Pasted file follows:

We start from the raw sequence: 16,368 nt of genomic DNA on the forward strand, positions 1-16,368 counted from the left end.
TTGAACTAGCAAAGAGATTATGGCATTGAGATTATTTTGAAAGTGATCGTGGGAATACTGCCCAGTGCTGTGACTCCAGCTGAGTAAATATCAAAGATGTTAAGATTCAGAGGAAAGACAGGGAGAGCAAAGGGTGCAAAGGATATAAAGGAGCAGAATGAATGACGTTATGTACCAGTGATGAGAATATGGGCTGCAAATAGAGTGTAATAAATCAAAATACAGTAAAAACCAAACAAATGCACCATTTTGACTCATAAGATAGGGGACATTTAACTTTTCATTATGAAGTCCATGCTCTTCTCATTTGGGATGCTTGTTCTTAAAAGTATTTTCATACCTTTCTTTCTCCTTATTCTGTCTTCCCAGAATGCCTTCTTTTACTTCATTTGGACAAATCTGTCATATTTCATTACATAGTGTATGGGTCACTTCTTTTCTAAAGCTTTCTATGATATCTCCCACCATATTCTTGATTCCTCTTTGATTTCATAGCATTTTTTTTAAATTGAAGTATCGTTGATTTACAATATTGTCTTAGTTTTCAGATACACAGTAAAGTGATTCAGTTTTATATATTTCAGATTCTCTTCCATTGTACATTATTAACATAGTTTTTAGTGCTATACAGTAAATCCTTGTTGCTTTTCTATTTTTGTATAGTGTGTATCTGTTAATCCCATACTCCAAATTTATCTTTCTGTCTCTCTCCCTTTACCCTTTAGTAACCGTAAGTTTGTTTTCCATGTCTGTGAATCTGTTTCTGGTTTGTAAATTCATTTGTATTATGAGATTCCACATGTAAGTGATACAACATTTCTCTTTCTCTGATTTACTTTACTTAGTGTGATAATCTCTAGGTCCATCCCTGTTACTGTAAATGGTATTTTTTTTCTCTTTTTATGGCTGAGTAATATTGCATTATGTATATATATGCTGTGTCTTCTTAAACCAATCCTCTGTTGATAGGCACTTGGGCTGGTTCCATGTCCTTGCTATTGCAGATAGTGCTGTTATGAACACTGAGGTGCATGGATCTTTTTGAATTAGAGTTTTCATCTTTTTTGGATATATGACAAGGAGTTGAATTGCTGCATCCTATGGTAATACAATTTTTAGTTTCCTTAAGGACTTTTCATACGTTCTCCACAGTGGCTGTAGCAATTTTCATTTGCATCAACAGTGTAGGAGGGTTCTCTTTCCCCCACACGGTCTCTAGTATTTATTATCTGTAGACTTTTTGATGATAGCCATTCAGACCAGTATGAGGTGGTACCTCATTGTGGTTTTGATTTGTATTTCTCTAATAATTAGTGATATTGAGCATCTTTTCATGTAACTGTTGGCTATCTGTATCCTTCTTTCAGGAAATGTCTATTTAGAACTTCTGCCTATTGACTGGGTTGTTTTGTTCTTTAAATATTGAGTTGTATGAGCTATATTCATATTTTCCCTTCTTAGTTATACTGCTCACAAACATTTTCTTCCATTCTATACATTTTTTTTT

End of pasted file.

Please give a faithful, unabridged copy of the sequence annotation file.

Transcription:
We start from the raw sequence: 16,368 nt of genomic DNA on the forward strand, positions 1-16,368 counted from the left end.
TTGAACTAGCAAAGAGATTATGGCATTGAGATTATTTTGAAAGTGATCGTGGGAATACTGCCCAGTGCTGTGACTCCAGCTGAGTAAATATCAAAGATGTTAAGATTCAGAGGAAAGACAGGGAGAGCAAAGGGTGCAAAGGATATAAAGGAGCAGAATGAATGACGTTATGTACCAGTGATGAGAATATGGGCTGCAAATAGAGTGTAATAAATCAAAATACAGTAAAAACCAAACAAATGCACCATTTTGACTCATAAGATAGGGGACATTTAACTTTTCATTATGAAGTCCATGCTCTTCTCATTTGGGATGCTTGTTCTTAAAAGTATTTTCATACCTTTCTTTCTCCTTATTCTGTCTTCCCAGAATGCCTTCTTTTACTTCATTTGGACAAATCTGTCATATTTCATTACATAGTGTATGGGTCACTTCTTTTCTAAAGCTTTCTATGATATCTCCCACCATATTCTTGATTCCTCTTTGATTTCATAGCATTTTTTTTAAATTGAAGTATCGTTGATTTACAATATTGTCTTAGTTTTCAGATACACAGTAAAGTGATTCAGTTTTATATATTTCAGATTCTCTTCCATTGTACATTATTAACATAGTTTTTAGTGCTATACAGTAAATCCTTGTTGCTTTTCTATTTTTGTATAGTGTGTATCTGTTAATCCCATACTCCAAATTTATCTTTCTGTCTCTCTCCCTTTACCCTTTAGTAACCGTAAGTTTGTTTTCCATGTCTGTGAATCTGTTTCTGGTTTGTAAATTCATTTGTATTATGAGATTCCACATGTAAGTGATACAACATTTCTCTTTCTCTGATTTACTTTACTTAGTGTGATAATCTCTAGGTCCATCCCTGTTACTGTAAATGGTATTTTTTTTCTCTTTTTATGGCTGAGTAATATTGCATTATGTATATATATGCTGTGTCTTCTTAAACCAATCCTCTGTTGATAGGCACTTGGGCTGGTTCCATGTCCTTGCTATTGCAGATAGTGCTGTTATGAACACTGAGGTGCATGGATCTTTTTGAATTAGAGTTTTCATCTTTTTTGGATATATGACAAGGAGTTGAATTGCTGCATCCTATGGTAATACAATTTTTAGTTTCCTTAAGGACTTTTCATACGTTCTCCACAGTGGCTGTAGCAATTTTCATTTGCATCAACAGTGTAGGAGGGTTCTCTTTCCCCCACACGGTCTCTAGTATTTATTATCTGTAGACTTTTTGATGATAGCCATTCAGACCAGTATGAGGTGGTACCTCATTGTGGTTTTGATTTGTATTTCTCTAATAATTAGTGATATTGAGCATCTTTTCATGTAACTGTTGGCTATCTGTATCCTTCTTTCAGGAAATGTCTATTTAGAACTTCTGCCTATTGACTGGGTTGTTTTGTTCTTTAAATATTGAGTTGTATGAGCTATATTCATATTTTCCCTTCTTAGTTATACTGCTCACAAACATTTTCTTCCATTCTATACATTTTTTTTT